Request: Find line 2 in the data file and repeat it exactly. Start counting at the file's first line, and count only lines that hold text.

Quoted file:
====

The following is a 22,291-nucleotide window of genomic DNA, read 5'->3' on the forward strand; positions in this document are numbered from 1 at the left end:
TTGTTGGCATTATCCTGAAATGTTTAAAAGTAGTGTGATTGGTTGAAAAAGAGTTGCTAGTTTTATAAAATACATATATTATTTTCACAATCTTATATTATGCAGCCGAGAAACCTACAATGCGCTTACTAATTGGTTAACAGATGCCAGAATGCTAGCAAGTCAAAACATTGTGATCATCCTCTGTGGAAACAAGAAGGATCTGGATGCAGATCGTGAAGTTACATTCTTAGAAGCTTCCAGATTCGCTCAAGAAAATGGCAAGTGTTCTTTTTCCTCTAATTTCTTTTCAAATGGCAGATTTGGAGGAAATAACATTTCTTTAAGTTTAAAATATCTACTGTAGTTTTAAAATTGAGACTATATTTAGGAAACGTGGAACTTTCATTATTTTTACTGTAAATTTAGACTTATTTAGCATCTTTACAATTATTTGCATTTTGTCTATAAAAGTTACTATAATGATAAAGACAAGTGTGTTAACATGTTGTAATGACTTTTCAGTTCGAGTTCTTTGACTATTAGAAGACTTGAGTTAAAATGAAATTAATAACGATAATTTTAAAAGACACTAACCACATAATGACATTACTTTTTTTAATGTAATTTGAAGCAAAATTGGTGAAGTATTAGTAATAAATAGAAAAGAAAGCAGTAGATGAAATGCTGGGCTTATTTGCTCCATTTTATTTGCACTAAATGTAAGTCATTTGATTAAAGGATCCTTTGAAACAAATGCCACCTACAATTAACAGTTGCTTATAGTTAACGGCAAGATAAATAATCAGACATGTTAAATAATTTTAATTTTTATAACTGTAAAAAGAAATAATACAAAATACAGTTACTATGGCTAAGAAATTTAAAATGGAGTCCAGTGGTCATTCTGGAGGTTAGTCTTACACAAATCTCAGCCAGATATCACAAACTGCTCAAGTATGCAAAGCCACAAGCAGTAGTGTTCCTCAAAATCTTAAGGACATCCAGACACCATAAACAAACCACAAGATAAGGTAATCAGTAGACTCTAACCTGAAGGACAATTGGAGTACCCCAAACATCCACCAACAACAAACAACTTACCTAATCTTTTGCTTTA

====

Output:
TTGTTGGCATTATCCTGAAATGTTTAAAAGTAGTGTGATTGGTTGAAAAAGAGTTGCTAGTTTTATAAAATACATATATTATTTTCACAATCTTATATTATGCAGCCGAGAAACCTACAATGCGCTTACTAATTGGTTAACAGATGCCAGAATGCTAGCAAGTCAAAACATTGTGATCATCCTCTGTGGAAACAAGAAGGATCTGGATGCAGATCGTGAAGTTACATTCTTAGAAGCTTCCAGATTCGCTCAAGAAAATGGCAAGTGTTCTTTTTCCTCTAATTTCTTTTCAAATGGCAGATTTGGAGGAAATAACATTTCTTTAAGTTTAAAATATCTACTGTAGTTTTAAAATTGAGACTATATTTAGGAAACGTGGAACTTTCATTATTTTTACTGTAAATTTAGACTTATTTAGCATCTTTACAATTATTTGCATTTTGTCTATAAAAGTTACTATAATGATAAAGACAAGTGTGTTAACATGTTGTAATGACTTTTCAGTTCGAGTTCTTTGACTATTAGAAGACTTGAGTTAAAATGAAATTAATAACGATAATTTTAAAAGACACTAACCACATAATGACATTACTTTTTTTAATGTAATTTGAAGCAAAATTGGTGAAGTATTAGTAATAAATAGAAAAGAAAGCAGTAGATGAAATGCTGGGCTTATTTGCTCCATTTTATTTGCACTAAATGTAAGTCATTTGATTAAAGGATCCTTTGAAACAAATGCCACCTACAATTAACAGTTGCTTATAGTTAACGGCAAGATAAATAATCAGACATGTTAAATAATTTTAATTTTTATAACTGTAAAAAGAAATAATACAAAATACAGTTACTATGGCTAAGAAATTTAAAATGGAGTCCAGTGGTCATTCTGGAGGTTAGTCTTACACAAATCTCAGCCAGATATCACAAACTGCTCAAGTATGCAAAGCCACAAGCAGTAGTGTTCCTCAAAATCTTAAGGACATCCAGACACCATAAACAAACCACAAGATAAGGTAATCAGTAGACTCTAACCTGAAGGACAATTGGAGTACCCCAAACATCCACCAACAACAAACAACTTACCTAATCTTTTGCTTTA